And then there it was. The corner – which included a trip from Park City, Utah to Lake Placid, USA.
I arrived in Lake Placid, trained hard all week. Kept focussing on what I had to do and not the result believing that if I kept working and working and working then things may, one day, be better than they were.
That day was Friday the 13th unluckyfor some but not so much me on this Friday 13th and so followed a career best World Cup result. I placed 4th. I was 5th after the first run. Then I dropped back a spot despite being consistent (both times exactly the same in both runs down to 100th of a second) and then a couple of girls made some mistakes and I climbed up the leader board to 4th. I was stoked to say the least.
We had 2 races this weekend and thought OK consistency is the key. Although, in the 2nd race it turns out it didn’t matter as it ended up being a 1 run race as the groove that we push our sleds in was kind of misbehaving. I didn’t slide quite as well as I could have but it was enough to end up 7th. Just out of the extended podium which goes to 6 in Skeleton and Bobsleigh. So I now have a World Cup medal from Lake Placid.
With a little extra belief that now hard work does actually pay off I am determined more than ever to keep working towards my Olympic dream. All I can say is make sure you keep keeping chasing that dream because what maybe around the corner, could be ‘O’ for awesome.
And so just like that after training for 8 weeks the first race was done and dusted and we were packed up and on our way South.
I thought, and seemed to be, training better than ever. I was excited to race in Calgary and was really wanting to see how much I could push myself and where this would take me, hoping to be at the sharp end of the field.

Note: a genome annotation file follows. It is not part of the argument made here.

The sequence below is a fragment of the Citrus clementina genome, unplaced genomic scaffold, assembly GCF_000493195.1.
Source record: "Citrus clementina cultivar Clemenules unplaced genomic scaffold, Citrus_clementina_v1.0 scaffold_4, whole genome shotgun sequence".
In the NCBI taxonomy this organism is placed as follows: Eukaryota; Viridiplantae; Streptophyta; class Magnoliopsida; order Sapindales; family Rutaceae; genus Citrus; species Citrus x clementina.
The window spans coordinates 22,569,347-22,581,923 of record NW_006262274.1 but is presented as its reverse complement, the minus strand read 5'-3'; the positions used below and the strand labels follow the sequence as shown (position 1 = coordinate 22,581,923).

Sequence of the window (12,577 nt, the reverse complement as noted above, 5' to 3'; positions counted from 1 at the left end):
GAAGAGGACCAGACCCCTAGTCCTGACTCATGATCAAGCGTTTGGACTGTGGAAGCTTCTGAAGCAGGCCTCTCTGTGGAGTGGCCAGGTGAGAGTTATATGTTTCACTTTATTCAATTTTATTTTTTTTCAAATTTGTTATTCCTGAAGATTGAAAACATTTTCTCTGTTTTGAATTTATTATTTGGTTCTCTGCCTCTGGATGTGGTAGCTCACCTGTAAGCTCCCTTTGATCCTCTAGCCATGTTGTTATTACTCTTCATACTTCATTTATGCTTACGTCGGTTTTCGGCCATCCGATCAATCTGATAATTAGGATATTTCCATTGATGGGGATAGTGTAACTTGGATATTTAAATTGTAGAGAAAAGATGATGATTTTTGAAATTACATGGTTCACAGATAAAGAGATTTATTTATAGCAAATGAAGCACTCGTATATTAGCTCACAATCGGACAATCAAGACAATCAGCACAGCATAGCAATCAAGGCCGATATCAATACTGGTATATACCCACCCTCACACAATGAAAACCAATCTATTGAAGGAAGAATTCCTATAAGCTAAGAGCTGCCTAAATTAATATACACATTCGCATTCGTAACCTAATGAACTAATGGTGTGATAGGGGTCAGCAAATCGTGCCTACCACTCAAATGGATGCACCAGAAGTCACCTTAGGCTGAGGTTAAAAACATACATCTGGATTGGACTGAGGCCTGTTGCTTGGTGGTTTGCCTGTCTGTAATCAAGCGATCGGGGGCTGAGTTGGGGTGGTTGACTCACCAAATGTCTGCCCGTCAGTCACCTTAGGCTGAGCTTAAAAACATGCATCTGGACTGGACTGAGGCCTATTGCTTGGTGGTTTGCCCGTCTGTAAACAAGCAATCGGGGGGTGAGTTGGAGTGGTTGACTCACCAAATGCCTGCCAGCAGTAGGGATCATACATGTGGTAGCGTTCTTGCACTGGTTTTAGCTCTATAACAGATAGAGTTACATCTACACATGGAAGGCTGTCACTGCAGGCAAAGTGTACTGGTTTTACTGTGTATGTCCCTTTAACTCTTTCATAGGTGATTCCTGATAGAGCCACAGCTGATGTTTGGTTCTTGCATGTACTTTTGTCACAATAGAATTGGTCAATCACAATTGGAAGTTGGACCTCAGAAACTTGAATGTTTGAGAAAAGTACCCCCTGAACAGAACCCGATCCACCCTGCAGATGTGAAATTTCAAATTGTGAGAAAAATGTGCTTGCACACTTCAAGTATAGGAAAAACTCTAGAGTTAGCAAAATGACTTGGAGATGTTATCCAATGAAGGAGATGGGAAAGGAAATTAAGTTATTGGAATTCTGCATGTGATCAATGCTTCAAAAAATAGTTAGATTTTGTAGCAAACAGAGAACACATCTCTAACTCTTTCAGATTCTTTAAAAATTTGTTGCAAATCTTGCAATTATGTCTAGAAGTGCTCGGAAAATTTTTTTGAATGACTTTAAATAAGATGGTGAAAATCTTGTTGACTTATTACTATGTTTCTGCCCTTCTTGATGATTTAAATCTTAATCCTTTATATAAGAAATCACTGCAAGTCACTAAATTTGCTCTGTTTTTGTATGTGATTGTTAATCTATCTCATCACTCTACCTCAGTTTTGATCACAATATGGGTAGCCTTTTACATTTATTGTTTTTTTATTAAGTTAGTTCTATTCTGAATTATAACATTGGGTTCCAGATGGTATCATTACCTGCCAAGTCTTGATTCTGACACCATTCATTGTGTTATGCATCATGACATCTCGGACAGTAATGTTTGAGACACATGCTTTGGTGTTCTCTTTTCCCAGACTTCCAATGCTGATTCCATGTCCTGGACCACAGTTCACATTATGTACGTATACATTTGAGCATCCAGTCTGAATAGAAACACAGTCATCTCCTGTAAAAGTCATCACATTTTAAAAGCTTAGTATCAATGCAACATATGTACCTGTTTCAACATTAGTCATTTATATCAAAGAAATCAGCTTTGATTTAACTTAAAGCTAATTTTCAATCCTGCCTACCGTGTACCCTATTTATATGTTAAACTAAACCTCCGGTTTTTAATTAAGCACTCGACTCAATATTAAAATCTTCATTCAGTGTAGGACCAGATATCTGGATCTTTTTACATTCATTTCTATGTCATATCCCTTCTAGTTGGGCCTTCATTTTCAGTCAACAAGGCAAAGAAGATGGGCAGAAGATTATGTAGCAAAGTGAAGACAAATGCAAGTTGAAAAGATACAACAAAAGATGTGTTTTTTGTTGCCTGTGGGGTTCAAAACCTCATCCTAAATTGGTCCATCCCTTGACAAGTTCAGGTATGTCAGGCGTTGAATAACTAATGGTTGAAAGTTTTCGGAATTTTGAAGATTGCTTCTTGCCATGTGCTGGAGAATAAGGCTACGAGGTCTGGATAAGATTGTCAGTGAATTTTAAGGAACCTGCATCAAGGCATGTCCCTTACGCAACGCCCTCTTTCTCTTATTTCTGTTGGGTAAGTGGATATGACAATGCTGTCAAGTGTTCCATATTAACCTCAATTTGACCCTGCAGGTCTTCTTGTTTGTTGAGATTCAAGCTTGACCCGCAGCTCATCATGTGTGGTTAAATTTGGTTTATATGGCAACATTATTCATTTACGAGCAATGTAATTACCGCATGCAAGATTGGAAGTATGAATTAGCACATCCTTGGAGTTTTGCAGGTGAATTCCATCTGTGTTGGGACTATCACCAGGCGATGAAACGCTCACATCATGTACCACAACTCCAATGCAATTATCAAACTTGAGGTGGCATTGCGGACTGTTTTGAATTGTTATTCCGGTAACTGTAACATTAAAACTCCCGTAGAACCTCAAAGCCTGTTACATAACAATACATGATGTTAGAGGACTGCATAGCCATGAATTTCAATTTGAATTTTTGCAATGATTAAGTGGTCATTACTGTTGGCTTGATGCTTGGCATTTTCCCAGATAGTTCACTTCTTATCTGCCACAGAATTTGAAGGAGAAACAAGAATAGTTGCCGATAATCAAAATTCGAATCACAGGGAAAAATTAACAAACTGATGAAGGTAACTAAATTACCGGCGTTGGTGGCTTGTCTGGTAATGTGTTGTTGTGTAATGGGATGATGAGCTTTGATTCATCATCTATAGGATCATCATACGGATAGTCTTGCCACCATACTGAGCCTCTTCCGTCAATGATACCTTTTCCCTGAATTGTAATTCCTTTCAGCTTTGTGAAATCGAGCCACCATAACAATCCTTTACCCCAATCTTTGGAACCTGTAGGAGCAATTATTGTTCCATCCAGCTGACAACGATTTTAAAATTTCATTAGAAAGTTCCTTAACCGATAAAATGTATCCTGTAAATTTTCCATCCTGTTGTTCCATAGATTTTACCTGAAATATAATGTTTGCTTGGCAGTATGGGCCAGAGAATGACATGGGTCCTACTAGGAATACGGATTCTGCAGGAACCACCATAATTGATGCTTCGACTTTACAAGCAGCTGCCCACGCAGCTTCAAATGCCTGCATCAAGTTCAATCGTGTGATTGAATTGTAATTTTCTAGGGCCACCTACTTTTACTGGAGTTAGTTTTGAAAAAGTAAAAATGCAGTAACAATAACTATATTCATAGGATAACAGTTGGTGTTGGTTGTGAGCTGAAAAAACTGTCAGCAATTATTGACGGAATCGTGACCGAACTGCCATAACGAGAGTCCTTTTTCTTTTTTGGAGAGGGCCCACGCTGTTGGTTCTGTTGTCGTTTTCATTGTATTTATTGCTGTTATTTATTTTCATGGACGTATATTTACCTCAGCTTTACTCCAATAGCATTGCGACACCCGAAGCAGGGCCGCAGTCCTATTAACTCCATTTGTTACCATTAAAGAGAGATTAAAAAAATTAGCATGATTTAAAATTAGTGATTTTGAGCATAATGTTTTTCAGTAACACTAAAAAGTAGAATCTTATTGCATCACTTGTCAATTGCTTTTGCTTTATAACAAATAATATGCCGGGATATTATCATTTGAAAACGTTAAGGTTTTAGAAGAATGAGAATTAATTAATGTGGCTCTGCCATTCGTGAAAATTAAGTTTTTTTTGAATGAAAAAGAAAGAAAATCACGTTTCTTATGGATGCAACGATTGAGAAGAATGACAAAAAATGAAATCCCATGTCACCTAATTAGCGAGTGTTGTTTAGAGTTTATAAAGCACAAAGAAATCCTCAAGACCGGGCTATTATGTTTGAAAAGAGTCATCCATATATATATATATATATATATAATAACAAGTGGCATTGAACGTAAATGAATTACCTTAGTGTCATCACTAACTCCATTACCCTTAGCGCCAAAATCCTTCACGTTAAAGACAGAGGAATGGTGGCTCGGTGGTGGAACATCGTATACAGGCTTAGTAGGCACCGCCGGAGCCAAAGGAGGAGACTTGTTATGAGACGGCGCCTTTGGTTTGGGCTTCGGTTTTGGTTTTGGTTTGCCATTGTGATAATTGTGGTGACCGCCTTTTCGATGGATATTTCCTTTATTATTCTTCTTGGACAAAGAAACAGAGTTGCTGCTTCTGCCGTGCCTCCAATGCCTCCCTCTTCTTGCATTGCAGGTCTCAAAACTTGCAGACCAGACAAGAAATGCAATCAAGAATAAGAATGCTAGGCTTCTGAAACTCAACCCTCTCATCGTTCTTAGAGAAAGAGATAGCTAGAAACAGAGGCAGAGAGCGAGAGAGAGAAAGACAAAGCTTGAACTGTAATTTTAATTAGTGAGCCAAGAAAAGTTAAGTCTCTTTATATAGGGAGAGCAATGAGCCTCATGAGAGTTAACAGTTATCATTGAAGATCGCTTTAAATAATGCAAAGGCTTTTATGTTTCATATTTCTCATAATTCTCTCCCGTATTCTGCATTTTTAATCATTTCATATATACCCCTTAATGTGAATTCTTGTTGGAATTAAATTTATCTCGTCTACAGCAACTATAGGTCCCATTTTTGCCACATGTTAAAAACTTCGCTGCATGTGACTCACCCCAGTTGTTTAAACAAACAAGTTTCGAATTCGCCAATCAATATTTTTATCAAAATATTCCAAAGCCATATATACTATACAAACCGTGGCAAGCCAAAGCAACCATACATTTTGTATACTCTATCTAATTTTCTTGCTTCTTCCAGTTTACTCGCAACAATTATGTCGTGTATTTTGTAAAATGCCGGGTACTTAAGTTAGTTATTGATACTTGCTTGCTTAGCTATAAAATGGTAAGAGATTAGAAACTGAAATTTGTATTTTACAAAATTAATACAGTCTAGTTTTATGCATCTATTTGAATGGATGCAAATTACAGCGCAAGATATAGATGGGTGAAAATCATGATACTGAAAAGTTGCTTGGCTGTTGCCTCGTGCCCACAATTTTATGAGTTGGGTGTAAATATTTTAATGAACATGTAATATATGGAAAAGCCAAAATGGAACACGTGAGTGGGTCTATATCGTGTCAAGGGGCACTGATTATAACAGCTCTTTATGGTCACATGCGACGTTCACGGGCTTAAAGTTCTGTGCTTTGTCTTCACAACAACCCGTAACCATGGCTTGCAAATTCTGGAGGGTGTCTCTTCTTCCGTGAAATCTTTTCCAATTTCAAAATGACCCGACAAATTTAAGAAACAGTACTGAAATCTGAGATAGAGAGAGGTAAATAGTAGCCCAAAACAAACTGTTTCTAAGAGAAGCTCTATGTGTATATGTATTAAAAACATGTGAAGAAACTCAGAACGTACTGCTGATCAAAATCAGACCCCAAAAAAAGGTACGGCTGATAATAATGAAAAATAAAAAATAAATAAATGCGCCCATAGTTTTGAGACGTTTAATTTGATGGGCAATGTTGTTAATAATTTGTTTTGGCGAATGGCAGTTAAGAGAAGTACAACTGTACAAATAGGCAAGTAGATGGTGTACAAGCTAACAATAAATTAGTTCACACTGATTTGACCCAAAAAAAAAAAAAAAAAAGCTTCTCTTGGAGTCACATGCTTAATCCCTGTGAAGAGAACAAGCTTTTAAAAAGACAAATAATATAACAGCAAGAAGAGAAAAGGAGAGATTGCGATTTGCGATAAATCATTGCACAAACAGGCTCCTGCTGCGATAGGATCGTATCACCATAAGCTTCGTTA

However, this wasn’t to be the case. I ended up 16th. Not what I had envisaged.
I was pretty nervous in the first run a product of wanting to do so well, it showed on my sled at the top of the run and I lost time where in training I had been gaining. I was lying in 17th. After the first run was done I was more relaxed anyway and managed to slide well for part of the run. Out of Kriesel the 360 degree turn that had been the nemisis corner for me I hit the wall and this bled me of my speed. I was to maintain my position but not gain on anyone.
16th in the World – hoping for much better next week.
And so it was my bags were packed and I was heading to the airport.Thinking that I would be early enough to get there in plenty of time, I forgot in my early morning state, 3.45am, that I had to fill the car with petrol – A Uturn followed by a quick stop at the petrol station. Only to discover that it wouldn’t take foreign credit cards and at that hour of the morning there was no one there to pay. So I headed away from the airport to the next petrol station, wherever that may be, as I was driving along hearing the clanging of the opened petrol cap against the car. Was this a problem? I thought to myself letting air into the petrol tank. I hoped for the best and carried on driving. Found the petrol station and filled up. Remembered to replace the cap and headed back to the airport.
I arrived with all my bags and apparently no visa to get into the USA. Funny I thought as I had been there just 3 weeks before but no, flying into the USA requires different documentation. The lady directed me to the computers disguised as Christmas trees where I could apply for the visa and back to the counter. Then through immigration, cutting the line guided by the US Airways lady so I didn’t miss my flight, than through security where i got a stern look from the security guard as clearly I was in the ‘this person is unorganised and might miss their flight’ lane and so she took no pity on me.